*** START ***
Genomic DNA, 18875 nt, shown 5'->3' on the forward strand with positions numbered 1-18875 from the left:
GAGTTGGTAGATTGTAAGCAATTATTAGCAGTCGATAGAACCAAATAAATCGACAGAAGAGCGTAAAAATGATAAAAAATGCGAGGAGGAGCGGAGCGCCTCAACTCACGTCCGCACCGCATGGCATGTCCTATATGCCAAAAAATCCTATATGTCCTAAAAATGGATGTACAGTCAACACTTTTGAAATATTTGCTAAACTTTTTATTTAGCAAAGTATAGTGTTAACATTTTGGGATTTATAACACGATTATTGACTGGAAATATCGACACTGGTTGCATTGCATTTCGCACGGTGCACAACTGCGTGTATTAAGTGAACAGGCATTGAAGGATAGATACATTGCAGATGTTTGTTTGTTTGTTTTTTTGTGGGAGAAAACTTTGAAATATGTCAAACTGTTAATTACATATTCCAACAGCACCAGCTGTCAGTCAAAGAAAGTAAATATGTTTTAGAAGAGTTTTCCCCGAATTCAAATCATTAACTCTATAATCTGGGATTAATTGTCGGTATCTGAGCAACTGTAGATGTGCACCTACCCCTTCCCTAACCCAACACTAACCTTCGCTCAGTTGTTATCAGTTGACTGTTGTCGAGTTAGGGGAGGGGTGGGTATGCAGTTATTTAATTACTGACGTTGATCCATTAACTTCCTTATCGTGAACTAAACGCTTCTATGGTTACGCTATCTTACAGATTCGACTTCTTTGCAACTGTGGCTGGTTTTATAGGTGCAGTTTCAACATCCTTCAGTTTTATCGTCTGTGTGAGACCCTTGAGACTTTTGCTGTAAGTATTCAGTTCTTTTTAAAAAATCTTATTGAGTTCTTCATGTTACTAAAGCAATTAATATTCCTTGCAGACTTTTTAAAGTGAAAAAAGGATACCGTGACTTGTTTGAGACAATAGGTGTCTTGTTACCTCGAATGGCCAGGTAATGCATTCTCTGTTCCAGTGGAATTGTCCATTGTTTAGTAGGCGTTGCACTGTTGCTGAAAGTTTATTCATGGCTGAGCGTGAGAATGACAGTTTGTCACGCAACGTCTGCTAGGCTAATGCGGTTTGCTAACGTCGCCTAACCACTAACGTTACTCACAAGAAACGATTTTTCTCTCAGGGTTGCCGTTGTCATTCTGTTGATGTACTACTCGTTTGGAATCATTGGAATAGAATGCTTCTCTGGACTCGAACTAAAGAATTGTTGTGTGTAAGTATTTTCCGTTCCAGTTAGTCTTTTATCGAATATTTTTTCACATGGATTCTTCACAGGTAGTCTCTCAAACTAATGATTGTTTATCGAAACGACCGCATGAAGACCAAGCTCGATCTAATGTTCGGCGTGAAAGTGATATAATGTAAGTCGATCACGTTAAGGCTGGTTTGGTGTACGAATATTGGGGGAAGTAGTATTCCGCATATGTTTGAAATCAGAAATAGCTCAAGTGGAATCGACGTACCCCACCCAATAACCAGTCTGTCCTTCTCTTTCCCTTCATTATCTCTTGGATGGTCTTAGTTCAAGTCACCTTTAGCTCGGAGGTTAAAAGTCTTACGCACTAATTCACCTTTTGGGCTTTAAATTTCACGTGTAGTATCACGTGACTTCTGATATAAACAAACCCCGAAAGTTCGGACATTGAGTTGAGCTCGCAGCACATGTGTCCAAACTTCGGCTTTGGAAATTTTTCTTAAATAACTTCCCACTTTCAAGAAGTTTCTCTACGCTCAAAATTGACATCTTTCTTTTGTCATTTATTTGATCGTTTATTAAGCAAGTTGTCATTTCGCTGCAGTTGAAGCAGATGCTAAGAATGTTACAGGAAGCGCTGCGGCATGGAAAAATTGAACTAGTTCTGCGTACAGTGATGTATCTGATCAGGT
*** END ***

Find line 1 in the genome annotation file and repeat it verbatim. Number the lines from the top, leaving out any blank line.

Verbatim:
Genomic DNA, 18875 nt, shown 5'->3' on the forward strand with positions numbered 1-18875 from the left: